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Liberal Senator says farmers should be encouraged to move north to where the water is.



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This transcript has been prepared by a source external to the Parliamentary Library.

 

It may not have been checked against the broadcast or in an y other way. Freedom from error, omissions or misunderstandings cannot be guaranteed.

 

For the purposes of quoting verbatim from a transcript, it is advisable to verify the transcript against the broadcast.

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PM

 

Mon day 16 October 2006

Liberal Senator says farmers should be encouraged to move north to where the water is

 

PETER CAVE: Water experts have challenged a proposal to move farming to northern Australia as a solution to the drought.  

 

Liberal Senator Bill Heffernan has called for financial incentives to encourage farmers to move north, where most of the country's rain falls. 

 

Australia's wettest capital city, Darwin is at the moment hosting an irrigation conference this week and delegates have questioned the assumption that Australia's northern rivers have water to spare for irrigation. 

 

ANNE BARKER reports. 

 

(Sounds of a storm) 

 

ANNE BARKER: In a typical wet season the top end's major rivers swell to massive heights. 

 

Just six months ago the Katherine River alone reached 19 metres, bursting its banks and flooding the town.  

 

(Sounds of thunder) 

 

ANNE BARKER: With so much water in the north and so little in the south, Liberal Senator and farmer Bill Heffernan believes it makes economic and environmental sense for farmers to follow the rain, rather than find new sources of water in the south.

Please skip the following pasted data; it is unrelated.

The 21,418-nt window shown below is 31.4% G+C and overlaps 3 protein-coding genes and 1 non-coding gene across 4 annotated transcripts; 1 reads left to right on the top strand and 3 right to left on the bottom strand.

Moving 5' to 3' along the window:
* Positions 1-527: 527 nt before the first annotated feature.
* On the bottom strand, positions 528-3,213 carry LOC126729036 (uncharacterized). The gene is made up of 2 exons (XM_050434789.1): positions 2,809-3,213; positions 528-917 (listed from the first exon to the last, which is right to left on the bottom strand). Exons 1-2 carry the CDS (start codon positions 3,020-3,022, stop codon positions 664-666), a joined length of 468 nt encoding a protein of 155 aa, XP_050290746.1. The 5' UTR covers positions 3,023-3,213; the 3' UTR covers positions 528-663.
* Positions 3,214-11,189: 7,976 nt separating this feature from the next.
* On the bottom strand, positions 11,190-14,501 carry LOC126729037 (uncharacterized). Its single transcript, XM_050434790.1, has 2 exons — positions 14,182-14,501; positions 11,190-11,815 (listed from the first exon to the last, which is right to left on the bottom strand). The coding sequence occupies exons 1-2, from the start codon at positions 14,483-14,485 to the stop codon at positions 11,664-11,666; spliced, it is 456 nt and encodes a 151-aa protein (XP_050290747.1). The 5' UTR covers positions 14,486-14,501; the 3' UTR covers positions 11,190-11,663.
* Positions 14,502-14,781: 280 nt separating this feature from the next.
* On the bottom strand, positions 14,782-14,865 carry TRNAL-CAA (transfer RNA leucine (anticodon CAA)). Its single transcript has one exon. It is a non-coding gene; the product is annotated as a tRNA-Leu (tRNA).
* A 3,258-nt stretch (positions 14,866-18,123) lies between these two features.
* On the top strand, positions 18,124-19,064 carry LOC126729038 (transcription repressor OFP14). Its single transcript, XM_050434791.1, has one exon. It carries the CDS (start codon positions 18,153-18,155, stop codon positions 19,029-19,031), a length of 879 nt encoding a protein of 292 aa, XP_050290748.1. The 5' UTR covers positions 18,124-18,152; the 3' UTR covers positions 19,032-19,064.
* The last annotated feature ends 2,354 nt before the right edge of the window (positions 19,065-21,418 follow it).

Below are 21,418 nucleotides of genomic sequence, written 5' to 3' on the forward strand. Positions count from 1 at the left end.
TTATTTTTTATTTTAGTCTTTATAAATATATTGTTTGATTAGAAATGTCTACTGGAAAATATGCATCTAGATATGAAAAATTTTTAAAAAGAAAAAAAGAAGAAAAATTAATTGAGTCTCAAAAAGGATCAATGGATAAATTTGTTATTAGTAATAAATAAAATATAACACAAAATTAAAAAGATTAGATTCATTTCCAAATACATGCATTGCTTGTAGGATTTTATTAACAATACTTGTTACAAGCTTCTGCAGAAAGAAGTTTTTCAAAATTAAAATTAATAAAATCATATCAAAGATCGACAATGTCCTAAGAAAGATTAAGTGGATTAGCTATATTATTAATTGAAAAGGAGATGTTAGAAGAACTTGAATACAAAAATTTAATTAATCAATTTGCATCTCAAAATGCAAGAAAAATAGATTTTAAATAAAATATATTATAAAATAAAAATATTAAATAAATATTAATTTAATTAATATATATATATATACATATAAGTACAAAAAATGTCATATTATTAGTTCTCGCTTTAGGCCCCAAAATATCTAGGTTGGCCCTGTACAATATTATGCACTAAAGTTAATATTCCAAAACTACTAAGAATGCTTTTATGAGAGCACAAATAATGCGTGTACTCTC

BILL HEFFERNAN: There's no question - climate change is a reality. We've got to take our farm to where the water is.  

 

ANNE BARKER: Australia's northern rivers have two thirds of the country's run off, or water that eventually flows out to sea, compared to just four per cent in Australia's southern waterways.  

 

Bill Heffernan says there'd be huge benefits in boosting farming where water is plentiful, similar to the Ord Irrigation Scheme in the Kimberley. 

 

And some delegates at an irrigation conference in Darwin see merit in the idea  

 

STEPHEN MILLS: 70 per cent of Australia's stream flow run off occurs in the north and we use about 1 per cent of it, so it would make some sense to have some small development opportunities in the north of Australia.  

 

ANNE BARKER: Stephen Mills chairs the Australian National Committee On Irrigation And Drainage. 

 

He says within reason, there is evidence to support Bill Heffernan's proposal.  

 

STEPHEN MILLS: Irrigation is all about matching up the right crop on the soil type with the right climate, so you'd have to really look at what is possible and what are the opportunities for markets as well with the north.  

 

Because there's a real window of opportunity to produce in the northern part of Australia, to supply markets that are close by in Asia, where they're not able to be supplied elsewhere.  

 

ANNE BARKER: But environmentalists are calling for a reality check, saying that although only one per cent of water from Australia's northern rivers is used in agriculture it doesn't mean the water is spare.  

 

Stuart Blanch from the organisation WWF says on the contrary, the water is crucial to other industries.  

 

STUART BLANCH: The reality is, this water's already being used. It's not wasted, it's growing things like barramundi, the Northern Prawn Fishery, amazing tourism opportunities, its supporting Indigenous communities right across the north.  

 

It's not wasted, there probably is some more water to use in the north for agriculture and mining etc, but we have to do a much better job at making sure we don't make the mistakes we've made in the Murray or in fact other tropical rivers, such as the Ord and the Burdekin where we have major problems that we're going to be fixing up for decades.  

 

ANNE BARKER: Does the idea have any merit? 

 

STUART BLANCH: I think in areas where we've already got existing dams and existing irrigation areas, which can make money and do it sustainably. 

 

That's where we should focus, not on green field sites where there are dams, where there are high conservation value rivers, which really should be provided legal protection as assets of Australian and global conservation value.  

 

PETER CAVE: Stuart Blanch from the environment group WWF, talking to Anne Barker.